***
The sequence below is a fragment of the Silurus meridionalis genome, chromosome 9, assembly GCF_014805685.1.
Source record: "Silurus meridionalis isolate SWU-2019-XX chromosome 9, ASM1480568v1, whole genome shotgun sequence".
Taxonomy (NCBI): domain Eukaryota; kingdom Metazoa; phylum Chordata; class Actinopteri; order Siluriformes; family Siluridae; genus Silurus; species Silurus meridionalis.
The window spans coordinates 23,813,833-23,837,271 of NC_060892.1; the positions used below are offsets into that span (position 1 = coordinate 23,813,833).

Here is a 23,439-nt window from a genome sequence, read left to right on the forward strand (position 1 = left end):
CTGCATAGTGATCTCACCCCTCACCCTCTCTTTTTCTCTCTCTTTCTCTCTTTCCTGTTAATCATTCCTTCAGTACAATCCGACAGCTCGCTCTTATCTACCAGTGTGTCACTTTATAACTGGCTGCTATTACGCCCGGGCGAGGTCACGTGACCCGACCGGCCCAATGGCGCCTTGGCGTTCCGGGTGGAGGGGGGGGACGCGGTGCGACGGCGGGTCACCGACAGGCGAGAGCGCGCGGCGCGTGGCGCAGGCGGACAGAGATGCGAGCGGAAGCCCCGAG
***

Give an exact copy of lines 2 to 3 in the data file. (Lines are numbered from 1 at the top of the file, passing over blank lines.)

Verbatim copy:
Source record: "Silurus meridionalis isolate SWU-2019-XX chromosome 9, ASM1480568v1, whole genome shotgun sequence".
Taxonomy (NCBI): domain Eukaryota; kingdom Metazoa; phylum Chordata; class Actinopteri; order Siluriformes; family Siluridae; genus Silurus; species Silurus meridionalis.